We still depend on materials and components from other countries. We expect to carry out these investment activities in Vietnam. In my opinion, to maintain competitiveness against other countries, the government must find ways to boost supporting industries. Vital to this is developing skilled labourers for these supporting industries.

Rudolf Hever Executive director of Alternative Real Estate Service Co.

Firstly, it is important to recognise that the Vietnamese government has achieved significant results over the past year in terms of macro stability, and because of this the economy is in a lot better shape as we enter 2014 than it was a year ago.

Inflation has come right down to end the year at a remarkable 6.6 per cent, the lowest in a decade and more importantly, inflationary expectations going forward have also decreased. Exports remain strong, with the economy having achieved a trade surplus in 2013, for the second consecutive year.

As a result, the Vietnamese dong has been remarkably stable over the last couple of years. The NPL problem seems to be contained, but will take a few more years to be completely resolved.

Foreign investors are taking note, as reflected in the total new FDI commitments, which reached $21.6 billion in 2013, up 54.5 per cent.

So we need to be careful not to just keep advising on the sidelines and asking more from the government, while sitting around and waiting for something to happen. I think in 2014, it is time for investors to step up and to start putting some serious capital to work – in fact, it is happening already as evidenced by FDI and I expect this to continue.

To further encourage real estate investment and bolster the confidence of investors, the main area that still has a lot of room for improvement is transparency. Vietnam ranked 116 out of 177 in the Corruption Perceptions Index 2013 without making much progress from 2012 and lagging behind most of its Southeast Asian counterparts.

There needs to be a lot more transparency in the real estate market, in all aspects including transactional information, as well as the during the entire approval process. Developers need to have a much clearer picture of how long their development approval will take and the total costs involved.

Sanjeev Kumar General director of Japfa Comfeed Vietnam

Since Vietnam needs to import many raw materials from developed countries, especially protein and energy based raw materials, the cost of meat production in Vietnam is very high compared to other countries.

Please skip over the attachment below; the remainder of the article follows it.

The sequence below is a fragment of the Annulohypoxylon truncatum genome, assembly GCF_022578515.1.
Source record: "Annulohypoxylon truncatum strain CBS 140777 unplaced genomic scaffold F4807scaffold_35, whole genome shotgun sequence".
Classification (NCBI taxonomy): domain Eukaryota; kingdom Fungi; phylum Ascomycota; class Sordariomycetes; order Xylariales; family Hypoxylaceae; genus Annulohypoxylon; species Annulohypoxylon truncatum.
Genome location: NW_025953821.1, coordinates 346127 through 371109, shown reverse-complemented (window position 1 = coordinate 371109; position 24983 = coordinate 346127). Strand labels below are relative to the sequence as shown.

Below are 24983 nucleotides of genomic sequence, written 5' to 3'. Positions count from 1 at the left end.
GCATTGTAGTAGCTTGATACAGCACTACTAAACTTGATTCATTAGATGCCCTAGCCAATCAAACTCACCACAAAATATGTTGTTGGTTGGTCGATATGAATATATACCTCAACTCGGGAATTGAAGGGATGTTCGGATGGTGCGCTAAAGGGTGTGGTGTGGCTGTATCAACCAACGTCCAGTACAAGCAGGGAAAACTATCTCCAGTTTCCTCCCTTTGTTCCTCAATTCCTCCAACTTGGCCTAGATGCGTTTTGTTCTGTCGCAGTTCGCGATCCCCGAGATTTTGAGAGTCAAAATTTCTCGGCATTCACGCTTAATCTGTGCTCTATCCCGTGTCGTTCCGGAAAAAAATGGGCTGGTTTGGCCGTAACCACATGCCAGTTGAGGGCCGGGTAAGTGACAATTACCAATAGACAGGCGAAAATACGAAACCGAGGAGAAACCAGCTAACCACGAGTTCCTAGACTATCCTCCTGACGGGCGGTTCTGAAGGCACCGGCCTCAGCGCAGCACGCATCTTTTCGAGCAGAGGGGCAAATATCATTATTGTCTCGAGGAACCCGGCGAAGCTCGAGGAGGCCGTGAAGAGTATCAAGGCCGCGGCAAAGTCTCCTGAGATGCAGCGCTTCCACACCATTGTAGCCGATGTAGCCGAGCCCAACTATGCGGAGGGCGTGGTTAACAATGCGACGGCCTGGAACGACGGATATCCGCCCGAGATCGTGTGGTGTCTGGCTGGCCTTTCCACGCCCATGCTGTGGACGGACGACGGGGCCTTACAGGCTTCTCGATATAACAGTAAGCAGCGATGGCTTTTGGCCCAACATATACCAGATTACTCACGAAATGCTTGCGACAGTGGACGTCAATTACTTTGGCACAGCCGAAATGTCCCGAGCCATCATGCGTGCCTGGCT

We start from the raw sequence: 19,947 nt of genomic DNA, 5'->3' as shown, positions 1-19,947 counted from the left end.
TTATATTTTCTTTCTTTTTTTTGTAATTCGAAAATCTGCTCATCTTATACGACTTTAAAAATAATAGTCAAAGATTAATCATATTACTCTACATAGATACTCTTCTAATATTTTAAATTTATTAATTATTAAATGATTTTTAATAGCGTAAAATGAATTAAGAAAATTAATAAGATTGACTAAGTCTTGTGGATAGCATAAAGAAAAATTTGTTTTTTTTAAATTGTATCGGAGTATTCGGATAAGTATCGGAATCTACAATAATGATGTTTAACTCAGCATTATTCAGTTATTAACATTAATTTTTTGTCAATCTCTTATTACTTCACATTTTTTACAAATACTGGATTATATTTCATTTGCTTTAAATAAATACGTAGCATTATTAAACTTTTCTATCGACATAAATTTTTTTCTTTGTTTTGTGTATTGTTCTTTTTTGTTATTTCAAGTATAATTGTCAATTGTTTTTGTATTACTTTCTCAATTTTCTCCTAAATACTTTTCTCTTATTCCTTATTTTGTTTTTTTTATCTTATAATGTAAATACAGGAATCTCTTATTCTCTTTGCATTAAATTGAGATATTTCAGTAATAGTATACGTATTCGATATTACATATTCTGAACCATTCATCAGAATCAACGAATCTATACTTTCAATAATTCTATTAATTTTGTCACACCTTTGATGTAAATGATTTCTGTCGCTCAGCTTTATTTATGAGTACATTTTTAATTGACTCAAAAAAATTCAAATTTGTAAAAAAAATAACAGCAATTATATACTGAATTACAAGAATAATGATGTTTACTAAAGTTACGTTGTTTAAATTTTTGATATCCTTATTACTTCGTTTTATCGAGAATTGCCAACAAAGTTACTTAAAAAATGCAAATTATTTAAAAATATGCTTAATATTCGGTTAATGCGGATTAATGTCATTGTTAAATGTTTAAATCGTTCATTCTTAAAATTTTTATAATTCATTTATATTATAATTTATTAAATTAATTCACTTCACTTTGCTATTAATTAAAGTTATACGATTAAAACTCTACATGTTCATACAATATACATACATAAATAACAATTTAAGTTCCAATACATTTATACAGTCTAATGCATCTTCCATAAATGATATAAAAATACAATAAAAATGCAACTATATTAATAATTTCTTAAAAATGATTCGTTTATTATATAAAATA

With a lot of imported meats especially chicken coming to Vietnam from developed countries, local producers and farmers have become uncompetitive when comparing local costs of meat production against import prices. Also large quantities of imports have resulted in over-supply causing losses to farmers and companies. Policies should be re-examined in order to maintain a bright future for the feed and animal farming industry.

In addition, land acquisition and other procedural policies for FDI should be simplified with single window clearance with actual implementation within a stipulated time. Sea-port and other infrastructure development policies and plans also need to be implemented more quickly to accommodate industry’s rapid growth. Finally, Value added tax (VAT) should be also reduced to help farmers and consumers reduce the cost of meat. 

Nguyen Viet Ha Managing director of BowerGroupAsia (Vietnam)

Foreign pharmaceutical companies have been facing increasing challenges in Vietnam. For instance, the Ho Chi Minh City People’s Committee recently required public hospitals to reduce 70 per cent of brand name products and replace them with generic drugs, which are mainly manufactured locally.

So, what are the impacts of such a protectionist policy?

Beside the negative impacts on foreign pharmaceutical companies, such a policy may have impacts on the healthcare services and the patients’ interests. It may cause a shortage in drug supply and potentially increase smuggling of brand names.

It also limits doctors and patients from access to the best available drugs for treatment. Additionally, it may create conditions for a monopoly of generic drugs, while it does not prevent doctors from prescribing brand name drugs based on patients’ demand. Furthermore, it does not help to reduce the costs of medical treatment.

If locally made medicines do not effectively treat the problem, the costs of treatment will be higher.

Healthy and fair competition with foreign pharmaceutical companies should be the best motivation for local pharmaceutical companies to improve themselves.